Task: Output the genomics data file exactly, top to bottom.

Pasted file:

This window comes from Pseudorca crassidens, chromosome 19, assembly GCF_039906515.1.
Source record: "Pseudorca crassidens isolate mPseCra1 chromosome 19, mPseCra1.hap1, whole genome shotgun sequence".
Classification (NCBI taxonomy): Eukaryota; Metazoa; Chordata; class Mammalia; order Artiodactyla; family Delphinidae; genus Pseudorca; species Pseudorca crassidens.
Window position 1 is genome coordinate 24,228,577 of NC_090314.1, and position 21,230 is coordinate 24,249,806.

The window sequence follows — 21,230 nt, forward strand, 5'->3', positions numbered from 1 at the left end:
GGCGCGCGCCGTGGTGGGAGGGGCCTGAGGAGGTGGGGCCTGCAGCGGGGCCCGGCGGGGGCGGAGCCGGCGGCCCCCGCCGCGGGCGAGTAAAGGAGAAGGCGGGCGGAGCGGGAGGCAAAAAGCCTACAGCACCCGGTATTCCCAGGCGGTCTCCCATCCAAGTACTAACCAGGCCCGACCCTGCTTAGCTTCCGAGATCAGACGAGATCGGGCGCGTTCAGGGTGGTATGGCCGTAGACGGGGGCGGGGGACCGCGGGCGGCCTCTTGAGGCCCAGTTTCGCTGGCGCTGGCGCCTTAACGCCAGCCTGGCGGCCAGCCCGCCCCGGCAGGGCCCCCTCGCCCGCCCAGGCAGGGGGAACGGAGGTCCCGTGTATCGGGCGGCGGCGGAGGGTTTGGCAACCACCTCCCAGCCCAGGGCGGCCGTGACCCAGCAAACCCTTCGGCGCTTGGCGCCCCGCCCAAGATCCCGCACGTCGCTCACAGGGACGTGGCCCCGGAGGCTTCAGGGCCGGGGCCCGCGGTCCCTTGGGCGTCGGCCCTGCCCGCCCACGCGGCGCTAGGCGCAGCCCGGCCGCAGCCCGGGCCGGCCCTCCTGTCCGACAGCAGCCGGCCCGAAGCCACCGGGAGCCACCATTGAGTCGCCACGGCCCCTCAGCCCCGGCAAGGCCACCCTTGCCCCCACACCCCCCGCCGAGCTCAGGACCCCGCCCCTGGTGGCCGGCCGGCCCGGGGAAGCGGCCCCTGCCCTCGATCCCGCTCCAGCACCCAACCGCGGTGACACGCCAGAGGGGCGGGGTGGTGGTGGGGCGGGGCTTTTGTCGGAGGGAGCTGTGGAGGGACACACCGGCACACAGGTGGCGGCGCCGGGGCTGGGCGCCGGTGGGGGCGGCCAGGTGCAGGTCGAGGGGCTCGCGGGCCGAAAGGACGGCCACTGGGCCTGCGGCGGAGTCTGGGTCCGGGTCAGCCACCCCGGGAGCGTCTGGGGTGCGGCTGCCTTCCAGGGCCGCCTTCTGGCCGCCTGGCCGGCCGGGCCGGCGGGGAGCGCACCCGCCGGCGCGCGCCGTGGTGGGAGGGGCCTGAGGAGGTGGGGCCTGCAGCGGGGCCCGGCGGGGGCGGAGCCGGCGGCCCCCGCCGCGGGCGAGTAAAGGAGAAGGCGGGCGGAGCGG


This window comes from Pseudorca crassidens, chromosome 19, assembly GCF_039906515.1.
Source record: "Pseudorca crassidens isolate mPseCra1 chromosome 19, mPseCra1.hap1, whole genome shotgun sequence".
Classification (NCBI taxonomy): Eukaryota; Metazoa; Chordata; class Mammalia; order Artiodactyla; family Delphinidae; genus Pseudorca; species Pseudorca crassidens.
Window position 1 is genome coordinate 24,228,577 of NC_090314.1, and position 21,230 is coordinate 24,249,806.

The window sequence follows — 21,230 nt, forward strand, 5'->3', positions numbered from 1 at the left end:
GGCGCGCGCCGTGGTGGGAGGGGCCTGAGGAGGTGGGGCCTGCAGCGGGGCCCGGCGGGGGCGGAGCCGGCGGCCCCCGCCGCGGGCGAGTAAAGGAGAAGGCGGGCGGAGCGGGAGGCAAAAAGCCTACAGCACCCGGTATTCCCAGGCGGTCTCCCATCCAAGTACTAACCAGGCCCGACCCTGCTTAGCTTCCGAGATCAGACGAGATCGGGCGCGTTCAGGGTGGTATGGCCGTAGACGGGGGCGGGGGACCGCGGGCGGCCTCTTGAGGCCCAGTTTCGCTGGCGCTGGCGCCTTAACGCCAGCCTGGCGGCCAGCCCGCCCCGGCAGGGCCCCCTCGCCCGCCCAGGCAGGGGGAACGGAGGTCCCGTGTATCGGGCGGCGGCGGAGGGTTTGGCAACCACCTCCCAGCCCAGGGCGGCCGTGACCCAGCAAACCCTTCGGCGCTTGGCGCCCCGCCCAAGATCCCGCACGTCGCTCACAGGGACGTGGCCCCGGAGGCTTCAGGGCCGGGGCCCGCGGTCCCTTGGGCGTCGGCCCTGCCCGCCCACGCGGCGCTAGGCGCAGCCCGGCCGCAGCCCGGGCCGGCCCTCCTGTCCGACAGCAGCCGGCCCGAAGCCACCGGGAGCCACCATTGAGTCGCCACGGCCCCTCAGCCCCGGCAAGGCCACCCTTGCCCCCACACCCCCCGCCGAGCTCAGGACCCCGCCCCTGGTGGCCGGCCGGCCCGGGGAAGCGGCCCCTGCCCTCGATCCCGCTCCAGCACCCAACCGCGGTGACACGCCAGAGGGGCGGGGTGGTGGTGGGGCGGGGCTTTTGTCGGAGGGAGCTGTGGAGGGACACACCGGCACACAGGTGGCGGCGCCGGGGCTGGGCGCCGGTGGGGGCGGCCAGGTGCAGGTCGAGGGGCTCGCGGGCCGAAAGGACGGCCACTGGGCCTGCGGCGGAGTCTGGGTCCGGGTCAGCCACCCCGGGAGCGTCTGGGGTGCGGCTGCCTTCCAGGGCCGCCTTCTGGCCGCCTGGCCGGCCGGGCCGGCGGGGAGCGCACCCGCCGGCGCGCGCCGTGGTGGGAGGGGCCTGAGGAGGTGGGGCCTGCAGCGGGGCCCGGCGGGGGCGGAGCCGGCGGCCCCCGCCGCGGGCGAGTAAAGGAGAAGGCGGGCGGAGCGG